Shervin Malekzadeh (www.shervinmalekzadeh.com) is currently a Visiting Scholar at the University of Pennsylvania Middle East Center where he is working on a book manuscript on postrevolutionary schooling in Iran from the perspective of ordinary families and local officials tasked with educating “the New Islamic Citizen.” Prior to coming to Penn, he served as Visiting Professor of Comparative Politics at Swarthmore College between 2012-2016, and taught Religion and Politics in Iran at the George Washington University Elliott School of International Affairs during the Fall 2014 and 2015 semesters.
Shervin's research in Iran was produced with fellowships from the Social Science Research Council and the Spencer Foundation, and includes two years of ethnographic field work in high schools in Tehran as well as archival research of primary and secondary textbooks at the Iranian Ministry of Education. He is among the first to document Islamicization as it occurs in the classroom, in the day-to-day encounter between agents of the state and ordinary citizens as they interpret, ignore, reject, or repurpose the state’s political and cultural message.
Shervin Malekzadeh received his Ph.D. and M.A. in Government from Georgetown University, and an A.B. in International Relations from Stanford University. He served for several years as a bilingual first grade and kindergarten teacher in minority and lower-income communities in California and Washington, DC. There he became interested in the ways in which teachers mediate between their personal beliefs, the school curriculum, and the needs of the communities in which they serve. This experience continues to inform his approach to teaching as well as his research interests, which include the politics of identity and modern state formation, power as a cultural and discursive phenomenon, the religious foundations of nationalism, the comparative politics of the Middle East and Latin America, and the negotiation of power and authority at the local level.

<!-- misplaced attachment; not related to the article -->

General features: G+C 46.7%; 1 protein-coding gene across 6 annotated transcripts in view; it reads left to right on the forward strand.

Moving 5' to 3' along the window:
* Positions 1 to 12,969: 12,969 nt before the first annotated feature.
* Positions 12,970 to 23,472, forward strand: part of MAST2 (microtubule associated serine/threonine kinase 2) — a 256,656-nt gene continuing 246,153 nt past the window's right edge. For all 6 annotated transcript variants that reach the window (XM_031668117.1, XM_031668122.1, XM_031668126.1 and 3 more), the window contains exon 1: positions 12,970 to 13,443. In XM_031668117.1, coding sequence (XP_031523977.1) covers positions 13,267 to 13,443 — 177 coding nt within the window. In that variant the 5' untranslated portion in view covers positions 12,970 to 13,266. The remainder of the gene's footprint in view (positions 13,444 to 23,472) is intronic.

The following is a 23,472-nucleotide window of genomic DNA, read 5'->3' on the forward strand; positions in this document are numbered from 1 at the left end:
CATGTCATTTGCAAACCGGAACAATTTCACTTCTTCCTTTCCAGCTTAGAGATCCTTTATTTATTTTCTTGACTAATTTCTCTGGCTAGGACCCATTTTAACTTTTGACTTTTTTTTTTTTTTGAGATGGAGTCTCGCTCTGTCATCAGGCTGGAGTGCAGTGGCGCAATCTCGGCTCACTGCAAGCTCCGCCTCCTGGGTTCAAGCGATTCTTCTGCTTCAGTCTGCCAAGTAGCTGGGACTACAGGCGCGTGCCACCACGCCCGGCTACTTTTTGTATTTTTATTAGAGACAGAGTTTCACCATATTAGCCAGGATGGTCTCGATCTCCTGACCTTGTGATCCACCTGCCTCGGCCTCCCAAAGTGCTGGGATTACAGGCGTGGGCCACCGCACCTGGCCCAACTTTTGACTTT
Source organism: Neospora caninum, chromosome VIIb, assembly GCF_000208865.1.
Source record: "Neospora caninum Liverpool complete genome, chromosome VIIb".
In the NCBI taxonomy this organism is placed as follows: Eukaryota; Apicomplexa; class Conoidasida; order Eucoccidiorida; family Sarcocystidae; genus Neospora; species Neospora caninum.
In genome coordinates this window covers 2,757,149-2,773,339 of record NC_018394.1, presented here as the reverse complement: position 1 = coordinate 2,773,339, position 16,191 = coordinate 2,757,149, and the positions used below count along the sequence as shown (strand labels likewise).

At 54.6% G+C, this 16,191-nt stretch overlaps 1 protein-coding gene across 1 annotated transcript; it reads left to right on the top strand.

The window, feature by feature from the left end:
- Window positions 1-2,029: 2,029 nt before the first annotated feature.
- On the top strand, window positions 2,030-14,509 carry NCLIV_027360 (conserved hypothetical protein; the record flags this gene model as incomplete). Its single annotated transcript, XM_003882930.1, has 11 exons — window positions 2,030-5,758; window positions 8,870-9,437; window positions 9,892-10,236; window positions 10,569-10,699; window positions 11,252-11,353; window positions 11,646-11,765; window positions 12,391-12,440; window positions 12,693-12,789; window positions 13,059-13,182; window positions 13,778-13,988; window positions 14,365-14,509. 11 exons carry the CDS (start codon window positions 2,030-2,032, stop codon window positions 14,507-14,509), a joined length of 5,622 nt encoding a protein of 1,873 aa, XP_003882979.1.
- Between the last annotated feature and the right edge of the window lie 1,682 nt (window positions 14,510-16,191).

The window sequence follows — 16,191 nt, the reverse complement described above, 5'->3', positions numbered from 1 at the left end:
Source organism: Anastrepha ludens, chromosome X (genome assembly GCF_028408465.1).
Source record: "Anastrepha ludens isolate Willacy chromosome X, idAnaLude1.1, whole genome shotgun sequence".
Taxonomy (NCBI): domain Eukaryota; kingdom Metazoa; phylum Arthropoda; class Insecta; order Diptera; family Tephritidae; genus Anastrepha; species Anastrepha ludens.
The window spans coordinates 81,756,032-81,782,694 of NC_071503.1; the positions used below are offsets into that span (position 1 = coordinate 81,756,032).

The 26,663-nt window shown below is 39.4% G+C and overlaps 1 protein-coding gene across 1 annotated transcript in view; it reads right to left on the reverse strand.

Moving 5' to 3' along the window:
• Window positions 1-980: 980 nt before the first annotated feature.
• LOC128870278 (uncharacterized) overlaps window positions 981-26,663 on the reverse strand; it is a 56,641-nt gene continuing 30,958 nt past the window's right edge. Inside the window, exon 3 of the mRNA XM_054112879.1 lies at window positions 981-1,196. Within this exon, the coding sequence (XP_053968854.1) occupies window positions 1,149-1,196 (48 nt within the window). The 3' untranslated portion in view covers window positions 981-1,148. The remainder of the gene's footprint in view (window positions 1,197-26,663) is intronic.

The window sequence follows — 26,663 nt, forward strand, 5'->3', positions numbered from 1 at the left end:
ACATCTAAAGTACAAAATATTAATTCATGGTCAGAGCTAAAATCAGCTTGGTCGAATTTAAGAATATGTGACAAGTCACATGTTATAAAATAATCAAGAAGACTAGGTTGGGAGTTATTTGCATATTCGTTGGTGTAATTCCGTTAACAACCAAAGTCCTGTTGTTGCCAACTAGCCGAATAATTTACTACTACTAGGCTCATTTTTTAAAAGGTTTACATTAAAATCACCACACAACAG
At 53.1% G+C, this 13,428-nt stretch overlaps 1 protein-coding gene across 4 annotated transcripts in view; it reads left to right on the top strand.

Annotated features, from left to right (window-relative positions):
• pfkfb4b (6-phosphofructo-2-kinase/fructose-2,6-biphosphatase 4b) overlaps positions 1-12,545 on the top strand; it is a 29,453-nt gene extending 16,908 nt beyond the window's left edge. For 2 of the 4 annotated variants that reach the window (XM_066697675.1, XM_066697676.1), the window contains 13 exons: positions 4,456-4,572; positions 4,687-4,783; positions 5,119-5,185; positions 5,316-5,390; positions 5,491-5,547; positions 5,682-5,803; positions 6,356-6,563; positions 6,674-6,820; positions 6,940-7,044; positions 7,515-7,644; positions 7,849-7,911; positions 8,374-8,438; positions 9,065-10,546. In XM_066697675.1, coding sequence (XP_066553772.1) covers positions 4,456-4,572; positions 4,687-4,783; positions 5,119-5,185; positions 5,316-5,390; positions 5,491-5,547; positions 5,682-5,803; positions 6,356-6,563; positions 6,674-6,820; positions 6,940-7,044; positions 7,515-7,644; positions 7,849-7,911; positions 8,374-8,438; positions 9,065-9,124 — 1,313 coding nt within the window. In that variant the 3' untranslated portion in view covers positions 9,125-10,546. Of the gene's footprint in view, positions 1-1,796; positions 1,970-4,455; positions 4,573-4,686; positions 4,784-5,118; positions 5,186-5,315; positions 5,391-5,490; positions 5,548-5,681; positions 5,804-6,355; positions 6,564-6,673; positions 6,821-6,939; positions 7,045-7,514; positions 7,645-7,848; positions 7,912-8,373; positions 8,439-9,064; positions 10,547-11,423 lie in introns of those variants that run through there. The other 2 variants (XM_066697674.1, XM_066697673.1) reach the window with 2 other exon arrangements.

A regular visitor to Iran, Shervin has lived and worked in Chile and Brazil, as well as in Qatar where he taught comparative politics at the Georgetown School of Foreign Service. An accidental participant and reporter of the Iranian Green Movement for The New York Times, NPR, and Salon, he continues to provide occasional dispatches and commentaries on the politics of religion, culture, and elections in Iran for various media outlets, including The Washington Post, The Atlantic, The Guardian, Al Jazeera, and Folha de São Paulo.